In general, Sergei himself doesn’t recommend official dealers when it comes to purchasing for charter unless the dealer’s offers are already tailored towards charter specifically. If you go the usual owner’s purchase route, the math will not be on your side. Pre-owned boats are usually not optimal for investment either, since you will definitely be overpaying for it, and also because the charter agencies want the new boats the most – that’s what the clients are going for.

Going back to Lagoon 51, this is one of those boats which you can immediately try and sell for 10-20% higher. They are rare, so it’s not easy to get one of these in general and if somebody needs it right now, they might give you a call. It’s not just about charter after all – it’s about profits, no matter where they come from. And all this time, after the sale ad is posted, you can still get some money back by sending it to charter. If you would buy an already pre-owned boat, by the way, you wouldn’t be able to sell it for a higher price.

This cycle of buying the boat, keeping it and selling it can last for a month or many years – it all depends on specifics. One of the ideas that you might get is to take a loan from the bank to finance the purchase, but it’s very unlikely that you will get a good deal with current rate hikes.


Benefits Of Buying a Boat from Charter Companies

It does look like a good idea to get boats only from the official dealer, but as a result of that instead of paying 20k € for an option (if you would get a boat from SimpleSail) you’ll get it for 30k €. These options add up, so on a cat like Bali 4.8 you can easily save up at least 80k easily just from options and that’s the minimum – you can go further than that if you try. As Sergei explains, at SimpleSail, around 80 thousand euros were saved for the client on his Lucia 40 – much smaller boat than Bali 4.8 – and the company was still able to make a profit. If the client went the official route, it would cost him 80 thousand. So, the boat that costs 450k € now, was sold for 397k back then, but was actually purchased for 310k euros.

Another benefit of getting a boat from a charter company is receiving free and fast servicing of the yacht, compared to expensive and slow maintenance provided officially. That’s why there are no proven stories of profitable boat flips that start from official purchase – ideally, you need professionals with a lot of experience to find the right deal.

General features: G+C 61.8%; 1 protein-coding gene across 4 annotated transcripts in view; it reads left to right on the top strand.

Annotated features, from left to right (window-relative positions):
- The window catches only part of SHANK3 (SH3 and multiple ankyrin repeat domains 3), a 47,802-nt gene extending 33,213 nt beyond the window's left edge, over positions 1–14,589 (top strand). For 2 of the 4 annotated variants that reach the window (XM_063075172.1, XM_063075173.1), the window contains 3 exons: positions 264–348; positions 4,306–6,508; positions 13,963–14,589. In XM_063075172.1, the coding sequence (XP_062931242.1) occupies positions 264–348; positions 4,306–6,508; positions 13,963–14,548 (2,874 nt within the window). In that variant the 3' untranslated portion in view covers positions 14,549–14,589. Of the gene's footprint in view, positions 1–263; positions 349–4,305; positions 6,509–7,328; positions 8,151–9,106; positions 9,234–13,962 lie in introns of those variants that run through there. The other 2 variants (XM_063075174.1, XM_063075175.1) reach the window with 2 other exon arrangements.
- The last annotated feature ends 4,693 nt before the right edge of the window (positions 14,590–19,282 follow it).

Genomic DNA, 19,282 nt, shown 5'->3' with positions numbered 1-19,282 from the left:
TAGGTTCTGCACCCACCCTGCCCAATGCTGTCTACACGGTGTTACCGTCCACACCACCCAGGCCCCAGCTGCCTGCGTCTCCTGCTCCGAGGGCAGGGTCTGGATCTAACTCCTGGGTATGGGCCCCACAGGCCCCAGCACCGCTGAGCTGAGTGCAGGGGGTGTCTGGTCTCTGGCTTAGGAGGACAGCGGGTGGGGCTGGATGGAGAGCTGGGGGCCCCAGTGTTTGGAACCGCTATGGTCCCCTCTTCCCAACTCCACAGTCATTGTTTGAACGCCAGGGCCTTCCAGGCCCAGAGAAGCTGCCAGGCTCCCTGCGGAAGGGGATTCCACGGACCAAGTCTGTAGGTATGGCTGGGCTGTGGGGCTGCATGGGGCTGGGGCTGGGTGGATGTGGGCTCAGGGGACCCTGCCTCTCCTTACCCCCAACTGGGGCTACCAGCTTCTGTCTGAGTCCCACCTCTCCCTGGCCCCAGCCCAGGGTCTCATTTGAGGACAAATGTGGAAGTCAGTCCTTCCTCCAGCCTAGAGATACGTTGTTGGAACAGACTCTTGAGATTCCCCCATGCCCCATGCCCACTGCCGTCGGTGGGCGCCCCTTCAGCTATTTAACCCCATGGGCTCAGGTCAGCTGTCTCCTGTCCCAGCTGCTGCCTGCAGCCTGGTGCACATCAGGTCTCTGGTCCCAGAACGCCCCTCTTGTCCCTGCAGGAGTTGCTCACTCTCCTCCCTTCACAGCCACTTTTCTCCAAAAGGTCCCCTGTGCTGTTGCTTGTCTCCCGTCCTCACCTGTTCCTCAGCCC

Yacht Purchase as an Investment into Charter Business

Of course, even if you plan to flip the boat later, you will still be able to use the boat for your own needs while it belongs to you, just make sure that you use it off-season and charter it during summer. And don’t forget to take into account the time that it will take for the charter company to clean and prepare the boat after the charter use.

It makes sense to try and sell your boat while it’s still in demand - the most popular boats on the market are those that are no older than 3 years, while a 5-year-old boat is already considered less desirable.


Income and Expenses in Charter Business for Boat Owners

The reason why many investors stay away from investing into charter, is the fact that neither charter company or the marina in which your yacht stays take any responsibility for the boat you gave to charter. This means that you will need to pay for docking (25k € for Lagoon 51), insurance (10k €), services like antifouling and polishing (3k €) and much more, adding up to around 50k € a year needed just to keep it in shape.

Keep in mind that the size of the boat and the marina in which it will be docked influences the final docking payment amount. You shouldn’t always go for the lowest price though, because cheap docking might mean no charter clients and no profits. Try to take into account the popularity of the spot among the renters before you make the final decision. Usually, expensive marinas have a reason for being expensive.

Surely, you don’t want to just throw 50k € away each year for nothing – and that’s where the charter comes in. For example, for Lagoon 51 the company SimpleSail would be able to provide, in the most pessimistic scenario, around 169k € a year with 109k € going to the boat owner if the boat would be chartered for 17 weeks that year. That’s without counting the upkeep, so minus 50k € that would be around 60k € for the yacht owner. Make sure to find out as much as possible about the future fate of your boat after signing the contract. And all this time you should still constantly look after your asset instead of just calling and asking if something happened – all kinds of accidents could be covered up and ignored unless you take part in the boat’s life even while it’s in charter. Boat owner takes all the risks in this situation, don’t forget about it.